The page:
There is also a love story in the book; several love stories, in fact. But the focus is on motherhood; the mother figure, whether she is truly the blood mother or whether she takes on that role because it is the right thing to do, and whether there's any difference. It's a book that makes you think, and that has to be good.
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6 of 6 people found the following review helpful
on 8 October 2014
This is a very cleverly written book that will warm your heart telling a story of the first world war based in and around an actual Cistercian Abbey
Whilst the story is mainly fictitious, some of the characters are based on the women who helped to build and run a field hospital.
I would definitely like to read some more of M MacColl
RC
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6 of 6 people found the following review helpful
on 14 February 2014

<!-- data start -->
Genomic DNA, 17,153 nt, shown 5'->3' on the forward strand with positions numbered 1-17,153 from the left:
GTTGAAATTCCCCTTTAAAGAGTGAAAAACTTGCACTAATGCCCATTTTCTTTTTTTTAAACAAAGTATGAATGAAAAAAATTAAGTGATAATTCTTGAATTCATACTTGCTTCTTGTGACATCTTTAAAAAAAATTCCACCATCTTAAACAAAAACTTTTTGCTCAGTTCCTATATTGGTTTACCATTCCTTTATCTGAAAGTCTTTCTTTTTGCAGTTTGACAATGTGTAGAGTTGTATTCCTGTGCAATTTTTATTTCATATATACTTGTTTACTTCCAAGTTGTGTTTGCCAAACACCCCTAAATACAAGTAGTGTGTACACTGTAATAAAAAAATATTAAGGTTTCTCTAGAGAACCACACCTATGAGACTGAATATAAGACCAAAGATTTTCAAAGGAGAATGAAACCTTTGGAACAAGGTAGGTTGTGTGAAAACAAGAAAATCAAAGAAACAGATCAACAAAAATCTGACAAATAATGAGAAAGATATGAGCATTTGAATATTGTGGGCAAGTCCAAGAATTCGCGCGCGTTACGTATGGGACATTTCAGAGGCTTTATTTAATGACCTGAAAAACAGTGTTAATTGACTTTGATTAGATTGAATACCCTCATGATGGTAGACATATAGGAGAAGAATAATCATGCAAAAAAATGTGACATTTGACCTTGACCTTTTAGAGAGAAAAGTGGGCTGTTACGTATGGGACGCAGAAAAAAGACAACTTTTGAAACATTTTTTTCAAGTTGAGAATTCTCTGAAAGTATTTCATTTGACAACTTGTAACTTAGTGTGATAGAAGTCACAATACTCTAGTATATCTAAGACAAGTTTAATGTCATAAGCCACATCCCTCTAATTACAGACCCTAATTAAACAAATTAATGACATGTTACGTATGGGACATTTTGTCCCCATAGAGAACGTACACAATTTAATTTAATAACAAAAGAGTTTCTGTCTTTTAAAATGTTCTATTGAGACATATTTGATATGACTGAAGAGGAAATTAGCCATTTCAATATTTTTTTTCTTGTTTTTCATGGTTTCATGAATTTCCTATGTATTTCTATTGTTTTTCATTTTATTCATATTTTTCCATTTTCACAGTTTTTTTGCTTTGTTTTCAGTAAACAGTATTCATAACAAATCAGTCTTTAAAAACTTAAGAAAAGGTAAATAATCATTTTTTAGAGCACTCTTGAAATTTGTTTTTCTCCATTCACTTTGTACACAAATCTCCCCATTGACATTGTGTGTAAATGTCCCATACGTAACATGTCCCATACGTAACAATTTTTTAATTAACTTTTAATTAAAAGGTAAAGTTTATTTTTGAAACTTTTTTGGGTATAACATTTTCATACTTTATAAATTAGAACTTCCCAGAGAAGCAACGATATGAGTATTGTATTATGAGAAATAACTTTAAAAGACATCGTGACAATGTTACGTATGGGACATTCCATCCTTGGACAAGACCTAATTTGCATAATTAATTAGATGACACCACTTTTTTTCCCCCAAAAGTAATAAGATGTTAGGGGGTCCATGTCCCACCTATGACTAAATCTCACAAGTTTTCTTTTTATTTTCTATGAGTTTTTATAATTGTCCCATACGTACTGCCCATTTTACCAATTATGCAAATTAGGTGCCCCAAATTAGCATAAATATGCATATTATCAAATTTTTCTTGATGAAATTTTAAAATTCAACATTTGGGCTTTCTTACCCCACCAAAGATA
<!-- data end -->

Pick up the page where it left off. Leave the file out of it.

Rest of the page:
I loved this story. A very sensitive story covering three generations and as many countries. It showed how events and mistakes and lies of the past can rear ugly heads and affect the lives of the innocent in our modern generation. Anyone loving a good story will enjoy reading this..
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15 of 16 people found the following review helpful
on 17 June 2014
A well told story spanning one woman's life during World War 1 and after.
It captures the mood of war, its horror and the men and women who lived and
suffered through it. Two connected lives are the main thrust of the story and the
author moves between the two seamlessly with the war story particularly well
imagined. I recommend it
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9 of 10 people found the following review helpful
on 27 November 2013
This beautifully crafted novel takes us beyond the front line of war, to a place of suffering, compassion and finally to some degree of comfort and acceptance. Dreadful injury and moral consequence are threads which run through a cleverly controlled dual narrative.
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Iris, in old age, receives an invitation that brings back many memories from her time in France in WW1. Sent by her father to bring her brother Tom home to Australia (Tom having lied about his age in order to join the war), Iris became involved in the founding and running of a field hospital, where she found friendship, love, and her lifelong interest in medicine.